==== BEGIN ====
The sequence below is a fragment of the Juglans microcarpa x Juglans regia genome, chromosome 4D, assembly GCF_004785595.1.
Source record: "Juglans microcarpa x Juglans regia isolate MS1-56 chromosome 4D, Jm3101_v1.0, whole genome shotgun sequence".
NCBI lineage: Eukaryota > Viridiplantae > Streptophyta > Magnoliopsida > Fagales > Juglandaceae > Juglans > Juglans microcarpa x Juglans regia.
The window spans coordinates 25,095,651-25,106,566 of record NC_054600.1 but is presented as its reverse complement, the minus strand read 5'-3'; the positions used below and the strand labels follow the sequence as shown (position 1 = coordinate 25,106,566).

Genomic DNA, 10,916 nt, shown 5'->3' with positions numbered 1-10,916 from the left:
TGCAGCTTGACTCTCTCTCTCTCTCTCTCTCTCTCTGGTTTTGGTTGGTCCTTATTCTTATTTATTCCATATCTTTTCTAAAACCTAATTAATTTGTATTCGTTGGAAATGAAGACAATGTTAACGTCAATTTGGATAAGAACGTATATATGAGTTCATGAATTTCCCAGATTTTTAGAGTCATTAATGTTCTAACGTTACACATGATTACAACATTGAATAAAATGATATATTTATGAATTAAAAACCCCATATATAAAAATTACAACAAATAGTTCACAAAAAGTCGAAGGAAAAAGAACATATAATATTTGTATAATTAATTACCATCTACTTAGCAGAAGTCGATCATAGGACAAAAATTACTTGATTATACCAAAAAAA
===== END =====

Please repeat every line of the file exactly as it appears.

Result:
The sequence below is a fragment of the Juglans microcarpa x Juglans regia genome, chromosome 4D, assembly GCF_004785595.1.
Source record: "Juglans microcarpa x Juglans regia isolate MS1-56 chromosome 4D, Jm3101_v1.0, whole genome shotgun sequence".
NCBI lineage: Eukaryota > Viridiplantae > Streptophyta > Magnoliopsida > Fagales > Juglandaceae > Juglans > Juglans microcarpa x Juglans regia.
The window spans coordinates 25,095,651-25,106,566 of record NC_054600.1 but is presented as its reverse complement, the minus strand read 5'-3'; the positions used below and the strand labels follow the sequence as shown (position 1 = coordinate 25,106,566).

Genomic DNA, 10,916 nt, shown 5'->3' with positions numbered 1-10,916 from the left:
TGCAGCTTGACTCTCTCTCTCTCTCTCTCTCTCTCTGGTTTTGGTTGGTCCTTATTCTTATTTATTCCATATCTTTTCTAAAACCTAATTAATTTGTATTCGTTGGAAATGAAGACAATGTTAACGTCAATTTGGATAAGAACGTATATATGAGTTCATGAATTTCCCAGATTTTTAGAGTCATTAATGTTCTAACGTTACACATGATTACAACATTGAATAAAATGATATATTTATGAATTAAAAACCCCATATATAAAAATTACAACAAATAGTTCACAAAAAGTCGAAGGAAAAAGAACATATAATATTTGTATAATTAATTACCATCTACTTAGCAGAAGTCGATCATAGGACAAAAATTACTTGATTATACCAAAAAAA